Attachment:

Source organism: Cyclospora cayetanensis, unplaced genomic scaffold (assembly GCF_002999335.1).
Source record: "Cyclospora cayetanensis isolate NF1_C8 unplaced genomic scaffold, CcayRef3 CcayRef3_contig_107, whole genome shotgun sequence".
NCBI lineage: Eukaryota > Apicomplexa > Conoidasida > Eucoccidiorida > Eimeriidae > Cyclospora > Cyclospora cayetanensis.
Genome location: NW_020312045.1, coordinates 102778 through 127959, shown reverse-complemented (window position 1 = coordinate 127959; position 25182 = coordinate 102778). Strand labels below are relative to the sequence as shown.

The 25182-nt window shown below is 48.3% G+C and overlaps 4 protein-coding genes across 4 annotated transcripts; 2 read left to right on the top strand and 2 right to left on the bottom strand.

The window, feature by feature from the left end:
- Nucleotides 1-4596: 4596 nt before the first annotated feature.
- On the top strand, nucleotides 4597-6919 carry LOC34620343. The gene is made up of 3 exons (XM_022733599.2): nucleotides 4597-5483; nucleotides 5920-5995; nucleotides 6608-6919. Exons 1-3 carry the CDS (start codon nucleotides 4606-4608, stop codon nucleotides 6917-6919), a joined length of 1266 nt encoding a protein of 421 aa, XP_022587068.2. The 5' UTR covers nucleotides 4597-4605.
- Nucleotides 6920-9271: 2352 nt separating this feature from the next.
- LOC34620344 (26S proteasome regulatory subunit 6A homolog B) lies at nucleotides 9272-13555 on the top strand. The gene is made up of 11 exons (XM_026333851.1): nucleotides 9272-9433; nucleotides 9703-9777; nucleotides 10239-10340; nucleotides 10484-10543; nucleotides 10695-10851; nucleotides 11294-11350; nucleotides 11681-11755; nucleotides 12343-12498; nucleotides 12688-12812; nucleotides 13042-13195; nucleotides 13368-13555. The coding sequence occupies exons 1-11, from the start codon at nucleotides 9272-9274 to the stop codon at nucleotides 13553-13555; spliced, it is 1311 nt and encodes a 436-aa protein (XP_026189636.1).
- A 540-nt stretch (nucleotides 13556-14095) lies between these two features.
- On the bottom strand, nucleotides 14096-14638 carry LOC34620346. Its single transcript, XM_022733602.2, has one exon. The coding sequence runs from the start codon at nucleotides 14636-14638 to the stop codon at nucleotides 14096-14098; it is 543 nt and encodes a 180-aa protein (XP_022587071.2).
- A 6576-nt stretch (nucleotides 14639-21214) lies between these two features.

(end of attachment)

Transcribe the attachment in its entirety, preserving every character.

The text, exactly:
Source organism: Cyclospora cayetanensis, unplaced genomic scaffold (assembly GCF_002999335.1).
Source record: "Cyclospora cayetanensis isolate NF1_C8 unplaced genomic scaffold, CcayRef3 CcayRef3_contig_107, whole genome shotgun sequence".
NCBI lineage: Eukaryota > Apicomplexa > Conoidasida > Eucoccidiorida > Eimeriidae > Cyclospora > Cyclospora cayetanensis.
Genome location: NW_020312045.1, coordinates 102778 through 127959, shown reverse-complemented (window position 1 = coordinate 127959; position 25182 = coordinate 102778). Strand labels below are relative to the sequence as shown.

The 25182-nt window shown below is 48.3% G+C and overlaps 4 protein-coding genes across 4 annotated transcripts; 2 read left to right on the top strand and 2 right to left on the bottom strand.

The window, feature by feature from the left end:
- Nucleotides 1-4596: 4596 nt before the first annotated feature.
- On the top strand, nucleotides 4597-6919 carry LOC34620343. The gene is made up of 3 exons (XM_022733599.2): nucleotides 4597-5483; nucleotides 5920-5995; nucleotides 6608-6919. Exons 1-3 carry the CDS (start codon nucleotides 4606-4608, stop codon nucleotides 6917-6919), a joined length of 1266 nt encoding a protein of 421 aa, XP_022587068.2. The 5' UTR covers nucleotides 4597-4605.
- Nucleotides 6920-9271: 2352 nt separating this feature from the next.
- LOC34620344 (26S proteasome regulatory subunit 6A homolog B) lies at nucleotides 9272-13555 on the top strand. The gene is made up of 11 exons (XM_026333851.1): nucleotides 9272-9433; nucleotides 9703-9777; nucleotides 10239-10340; nucleotides 10484-10543; nucleotides 10695-10851; nucleotides 11294-11350; nucleotides 11681-11755; nucleotides 12343-12498; nucleotides 12688-12812; nucleotides 13042-13195; nucleotides 13368-13555. The coding sequence occupies exons 1-11, from the start codon at nucleotides 9272-9274 to the stop codon at nucleotides 13553-13555; spliced, it is 1311 nt and encodes a 436-aa protein (XP_026189636.1).
- A 540-nt stretch (nucleotides 13556-14095) lies between these two features.
- On the bottom strand, nucleotides 14096-14638 carry LOC34620346. Its single transcript, XM_022733602.2, has one exon. The coding sequence runs from the start codon at nucleotides 14636-14638 to the stop codon at nucleotides 14096-14098; it is 543 nt and encodes a 180-aa protein (XP_022587071.2).
- A 6576-nt stretch (nucleotides 14639-21214) lies between these two features.